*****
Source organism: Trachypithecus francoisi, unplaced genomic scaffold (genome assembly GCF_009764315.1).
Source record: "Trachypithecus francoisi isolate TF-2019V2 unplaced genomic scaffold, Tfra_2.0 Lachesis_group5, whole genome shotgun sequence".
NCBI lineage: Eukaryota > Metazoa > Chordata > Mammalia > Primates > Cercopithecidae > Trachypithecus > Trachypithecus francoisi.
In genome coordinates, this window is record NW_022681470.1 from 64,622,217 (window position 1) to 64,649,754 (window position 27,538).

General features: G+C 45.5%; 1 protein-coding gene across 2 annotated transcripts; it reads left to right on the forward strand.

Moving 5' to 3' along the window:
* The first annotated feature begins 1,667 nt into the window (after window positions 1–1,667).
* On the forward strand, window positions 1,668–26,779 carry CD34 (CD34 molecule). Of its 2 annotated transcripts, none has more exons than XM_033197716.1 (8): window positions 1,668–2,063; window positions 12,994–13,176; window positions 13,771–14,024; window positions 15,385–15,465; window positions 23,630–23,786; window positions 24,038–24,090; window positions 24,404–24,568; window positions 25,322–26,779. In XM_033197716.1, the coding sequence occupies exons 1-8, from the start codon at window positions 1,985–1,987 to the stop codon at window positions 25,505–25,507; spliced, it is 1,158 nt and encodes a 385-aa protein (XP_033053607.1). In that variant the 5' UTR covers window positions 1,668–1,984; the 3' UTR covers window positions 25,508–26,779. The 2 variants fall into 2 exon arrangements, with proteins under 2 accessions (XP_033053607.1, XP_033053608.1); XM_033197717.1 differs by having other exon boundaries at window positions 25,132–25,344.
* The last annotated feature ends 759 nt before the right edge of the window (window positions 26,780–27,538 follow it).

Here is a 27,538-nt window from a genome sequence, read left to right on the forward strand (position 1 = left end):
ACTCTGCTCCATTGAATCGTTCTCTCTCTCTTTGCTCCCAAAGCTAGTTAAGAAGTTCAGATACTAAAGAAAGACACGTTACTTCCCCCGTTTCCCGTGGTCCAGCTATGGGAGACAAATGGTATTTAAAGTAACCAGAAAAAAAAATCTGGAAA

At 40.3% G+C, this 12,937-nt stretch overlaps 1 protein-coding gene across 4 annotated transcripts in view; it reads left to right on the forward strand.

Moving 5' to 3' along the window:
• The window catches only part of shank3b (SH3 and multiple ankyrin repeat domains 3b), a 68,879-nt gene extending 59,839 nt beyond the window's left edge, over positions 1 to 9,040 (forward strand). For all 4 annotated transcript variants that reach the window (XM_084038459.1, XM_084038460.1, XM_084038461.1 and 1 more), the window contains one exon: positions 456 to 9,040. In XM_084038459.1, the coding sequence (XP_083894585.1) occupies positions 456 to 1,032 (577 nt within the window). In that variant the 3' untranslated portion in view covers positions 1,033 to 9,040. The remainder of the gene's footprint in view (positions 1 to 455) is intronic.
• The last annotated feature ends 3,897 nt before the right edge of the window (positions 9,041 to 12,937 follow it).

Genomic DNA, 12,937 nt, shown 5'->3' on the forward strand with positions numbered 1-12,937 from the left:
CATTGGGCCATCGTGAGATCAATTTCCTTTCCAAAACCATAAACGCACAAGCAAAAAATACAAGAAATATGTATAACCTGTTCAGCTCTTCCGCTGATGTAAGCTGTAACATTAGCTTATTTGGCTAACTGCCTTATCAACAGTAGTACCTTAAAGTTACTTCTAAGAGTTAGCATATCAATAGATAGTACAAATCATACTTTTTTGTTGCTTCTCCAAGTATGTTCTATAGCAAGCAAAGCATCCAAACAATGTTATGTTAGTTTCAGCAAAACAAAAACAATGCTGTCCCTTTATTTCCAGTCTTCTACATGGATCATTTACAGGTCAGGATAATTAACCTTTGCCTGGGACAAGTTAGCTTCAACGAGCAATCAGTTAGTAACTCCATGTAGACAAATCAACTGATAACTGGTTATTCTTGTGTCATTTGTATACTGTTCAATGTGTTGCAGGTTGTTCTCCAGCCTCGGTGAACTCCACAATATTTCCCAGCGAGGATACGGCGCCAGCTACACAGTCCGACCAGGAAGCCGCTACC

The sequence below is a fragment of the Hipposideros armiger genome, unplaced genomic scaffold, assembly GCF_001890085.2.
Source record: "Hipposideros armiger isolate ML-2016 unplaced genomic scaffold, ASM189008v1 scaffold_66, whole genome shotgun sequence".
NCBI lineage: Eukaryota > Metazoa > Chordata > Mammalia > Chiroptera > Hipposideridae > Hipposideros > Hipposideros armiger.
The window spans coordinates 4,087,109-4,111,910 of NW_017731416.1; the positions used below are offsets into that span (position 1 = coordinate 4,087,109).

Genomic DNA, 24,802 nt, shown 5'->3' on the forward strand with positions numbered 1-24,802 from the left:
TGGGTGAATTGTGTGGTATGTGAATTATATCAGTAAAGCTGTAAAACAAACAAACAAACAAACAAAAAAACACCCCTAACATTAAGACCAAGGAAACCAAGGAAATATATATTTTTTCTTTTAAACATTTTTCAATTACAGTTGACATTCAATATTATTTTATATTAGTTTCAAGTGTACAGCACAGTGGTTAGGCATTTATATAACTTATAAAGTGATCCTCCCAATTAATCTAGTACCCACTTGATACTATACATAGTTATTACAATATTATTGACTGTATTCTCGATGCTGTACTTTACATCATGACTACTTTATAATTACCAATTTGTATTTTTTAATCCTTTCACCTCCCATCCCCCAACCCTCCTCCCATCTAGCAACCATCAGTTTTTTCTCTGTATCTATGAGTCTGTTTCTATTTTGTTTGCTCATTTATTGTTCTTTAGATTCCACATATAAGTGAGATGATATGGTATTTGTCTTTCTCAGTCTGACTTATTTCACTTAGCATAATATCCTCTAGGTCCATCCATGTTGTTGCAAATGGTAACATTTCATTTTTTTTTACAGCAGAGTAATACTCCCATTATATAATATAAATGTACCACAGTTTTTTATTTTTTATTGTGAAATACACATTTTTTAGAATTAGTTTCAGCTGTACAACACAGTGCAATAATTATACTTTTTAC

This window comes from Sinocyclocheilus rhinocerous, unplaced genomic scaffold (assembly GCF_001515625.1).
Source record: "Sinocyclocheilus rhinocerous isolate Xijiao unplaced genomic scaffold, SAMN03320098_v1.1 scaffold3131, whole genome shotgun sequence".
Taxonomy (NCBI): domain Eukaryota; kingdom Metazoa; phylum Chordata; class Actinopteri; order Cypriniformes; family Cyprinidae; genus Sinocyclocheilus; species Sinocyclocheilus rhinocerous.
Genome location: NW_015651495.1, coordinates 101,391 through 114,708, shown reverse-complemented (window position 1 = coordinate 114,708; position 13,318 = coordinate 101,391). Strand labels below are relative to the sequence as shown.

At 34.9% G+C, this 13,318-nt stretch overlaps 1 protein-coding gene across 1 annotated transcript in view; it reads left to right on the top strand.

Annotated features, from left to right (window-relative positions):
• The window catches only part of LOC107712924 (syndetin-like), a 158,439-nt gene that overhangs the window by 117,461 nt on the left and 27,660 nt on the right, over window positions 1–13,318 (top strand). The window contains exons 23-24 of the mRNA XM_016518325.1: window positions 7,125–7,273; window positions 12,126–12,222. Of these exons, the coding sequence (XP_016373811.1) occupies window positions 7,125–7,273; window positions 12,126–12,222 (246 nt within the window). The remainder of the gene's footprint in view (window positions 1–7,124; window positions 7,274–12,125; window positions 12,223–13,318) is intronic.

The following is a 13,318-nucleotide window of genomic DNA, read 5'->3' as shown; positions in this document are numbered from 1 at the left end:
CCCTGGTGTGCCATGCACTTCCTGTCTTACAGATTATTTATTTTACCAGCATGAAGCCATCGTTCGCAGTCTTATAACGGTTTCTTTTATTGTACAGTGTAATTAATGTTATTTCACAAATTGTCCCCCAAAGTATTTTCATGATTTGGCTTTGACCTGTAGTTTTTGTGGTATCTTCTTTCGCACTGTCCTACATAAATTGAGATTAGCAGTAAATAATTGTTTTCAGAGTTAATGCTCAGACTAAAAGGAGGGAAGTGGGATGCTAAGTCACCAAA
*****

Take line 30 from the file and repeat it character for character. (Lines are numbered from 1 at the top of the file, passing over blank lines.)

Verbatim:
• The window catches only part of LOC107712924 (syndetin-like), a 158,439-nt gene that overhangs the window by 117,461 nt on the left and 27,660 nt on the right, over window positions 1–13,318 (top strand). The window contains exons 23-24 of the mRNA XM_016518325.1: window positions 7,125–7,273; window positions 12,126–12,222. Of these exons, the coding sequence (XP_016373811.1) occupies window positions 7,125–7,273; window positions 12,126–12,222 (246 nt within the window). The remainder of the gene's footprint in view (window positions 1–7,124; window positions 7,274–12,125; window positions 12,223–13,318) is intronic.